Talk about being immortalized within Harrods of all places.
If anything, it was more conservative, well planned and well thought out. However, whereas kitschiness brought back memories from the past, Harrods provided a vision of the future.
And apparently, it was the kind of future I couldn't afford.
It’s difficult not to be awestruck and confused by a place like Harrods. Their motto is Omnia Omnibus Ubique – “All Things for All People, Everywhere” – yet, as Amy and browsed through the Valentino dresses and were later greeted by a disapproving glare by a saleswoman with 50 pounds of makeup on her face, I found nothing for anyone, anywhere. Amy and I even checked out the stationary department to see if maybe their discounted pens would be worth to buy.
"£15!" Amy exclaimed. "I can get a whole pack of pens exactly like these for £1 at Tesco!"
Unless Harrods's standards for “all people” in their logo meant only the disgustingly rich, then Amy and I suddenly felt so out of place. I never desperately wished so much to be back home and shopping at Target at that moment.
Everything was so clean when Amy and I explored each room within the store. There were 28 upscale restaurants and 330 departments spread all over the 7 floors. Harrods version of a "food court" reminded me of an indoor version of the shops and bakeries in Beverly Hills. Colorful macaroons were stacked on top of one another to form a macaroon cake in one of the display windows, tea sets for the tea rooms were a shining pearl white with tiny roses crowning at the rim, and candy shops exhibited their new imported chocolate from Switzerland.
This was what the future would look like. No more free samples. Just food displayed behind clean glass cases, temping you to buy them. If Costco was the past, Harrods was some oddly formed please-do-not-tap-on-the-glass future.
Oh, and chandeliers in every room, hanging on every ceiling.
Because in this future, we all apparently wear a monocle.
I remember reading about this statue back in 2005 when I re-read my mom's old copies of People Magazine. It was an 8-foot bronze statue showing Princess Diana and Dodi dancing beneath the wings of an albatross. It was erected for what would have been Princess Diana's 50th birthday. At the base, the words "Innocent Victims" was inscribed. The guy who designed the statue: William George Mitchell – the same guy who immortalized his work through The Egyptian Escalator.
But why was there a memorial dedicated to Princess Diana and Dodi in Harrods of all places?
In 1985, the chairman of Harrods was Mohamed Al-Fayed, a successful Egyptian businessman. His eldest son, Dodi helped with the marketing at Harrods and would later date the Princess of Wales. He also died in the car crash that ended up killing Princess Diana. Since their deaths, Mohamed Al-Fayed commissioned Mitchell to construct two memorials inside of Harrods to the couple.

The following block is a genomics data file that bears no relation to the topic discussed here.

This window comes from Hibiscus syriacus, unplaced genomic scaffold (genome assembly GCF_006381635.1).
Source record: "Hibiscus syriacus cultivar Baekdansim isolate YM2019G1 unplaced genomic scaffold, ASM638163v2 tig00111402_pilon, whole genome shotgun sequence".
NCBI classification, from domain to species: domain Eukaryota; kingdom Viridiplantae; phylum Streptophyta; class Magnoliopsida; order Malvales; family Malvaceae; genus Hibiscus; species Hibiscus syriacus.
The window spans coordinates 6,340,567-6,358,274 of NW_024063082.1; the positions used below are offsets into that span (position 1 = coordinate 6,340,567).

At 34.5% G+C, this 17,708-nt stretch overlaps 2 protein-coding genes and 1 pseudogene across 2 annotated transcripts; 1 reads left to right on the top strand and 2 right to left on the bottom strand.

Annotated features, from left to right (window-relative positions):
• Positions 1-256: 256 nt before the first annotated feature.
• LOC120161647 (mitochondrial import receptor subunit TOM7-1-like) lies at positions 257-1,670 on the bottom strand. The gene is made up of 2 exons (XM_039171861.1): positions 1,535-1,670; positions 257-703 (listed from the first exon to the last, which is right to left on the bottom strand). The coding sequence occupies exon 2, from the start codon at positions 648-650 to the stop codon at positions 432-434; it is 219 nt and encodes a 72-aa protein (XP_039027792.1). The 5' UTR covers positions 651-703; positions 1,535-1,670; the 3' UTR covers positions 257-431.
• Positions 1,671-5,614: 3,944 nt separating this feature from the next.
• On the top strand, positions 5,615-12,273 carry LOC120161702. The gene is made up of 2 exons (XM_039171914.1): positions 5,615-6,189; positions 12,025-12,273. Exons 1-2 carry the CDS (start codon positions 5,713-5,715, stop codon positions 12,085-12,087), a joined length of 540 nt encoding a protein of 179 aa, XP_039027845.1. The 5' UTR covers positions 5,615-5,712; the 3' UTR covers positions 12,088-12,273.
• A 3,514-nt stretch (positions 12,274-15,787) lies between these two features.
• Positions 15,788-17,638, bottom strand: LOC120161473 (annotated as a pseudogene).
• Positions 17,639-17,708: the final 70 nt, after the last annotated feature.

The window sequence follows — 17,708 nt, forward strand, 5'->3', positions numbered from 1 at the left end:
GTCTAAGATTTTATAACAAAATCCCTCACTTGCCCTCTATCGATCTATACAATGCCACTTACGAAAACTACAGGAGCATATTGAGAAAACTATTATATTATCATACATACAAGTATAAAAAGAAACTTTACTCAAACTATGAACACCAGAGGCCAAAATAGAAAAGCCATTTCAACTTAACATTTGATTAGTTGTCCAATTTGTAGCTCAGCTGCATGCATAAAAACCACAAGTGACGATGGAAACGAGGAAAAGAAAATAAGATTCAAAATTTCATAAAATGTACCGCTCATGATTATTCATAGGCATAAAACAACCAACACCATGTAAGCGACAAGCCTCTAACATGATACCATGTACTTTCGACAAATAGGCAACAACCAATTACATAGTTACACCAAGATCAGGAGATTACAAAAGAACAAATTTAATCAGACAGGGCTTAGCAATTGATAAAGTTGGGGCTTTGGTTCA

The first, was in 1998. The photographs of both Diana and Dodi were behind a pyramid-shaped display that held the engagement ring Dodi purchased the day before they died. The second, was the statue.
"They're probably not that thrilled about this," she said.
They weren't. It was true.
Once Mitchell revealed the first memorial, the royal family had slowly ceased their shopping at Harrods. But when the statue was officially displayed at Harrods, a total and complete stop at shopping at Harrods was enforced. Most likely because the statue's inscription, "Innocent Victims," implied Mohamed Al-Fayed 's accusations that Prince Philip, the Duke of Edinburgh, had ordered the deaths of Princess Diana and his son.
Offended, the royal family removed their coat of arms from Harrods and refused to shop there ever since. Qatar Holdings – the current owners of Harrods – were considering removing both memorials if it it meant getting the royal family to start shopping at their store again, except that both memorials were popular among the common people.
As a voracious royal historian, there's a lot of things that have made me sad when I go back to read about the great people who've ruled the United Kingdom.
I feel sad whenever I think about how Catherine of Aragon got screwed over by Henry VIII and Anne Boleyn. I get upset whenever I am reminded that Lady Jane Grey was beheaded. And Margaret Pole. And Mary, Queen of Scots. I am frustrated with myself that there was nothing anyone could do to save Prince Albert's life. And I am angry at what happened to Princess Diana, how unfair her death was and how much better her life could have been if she hadn't married Charles.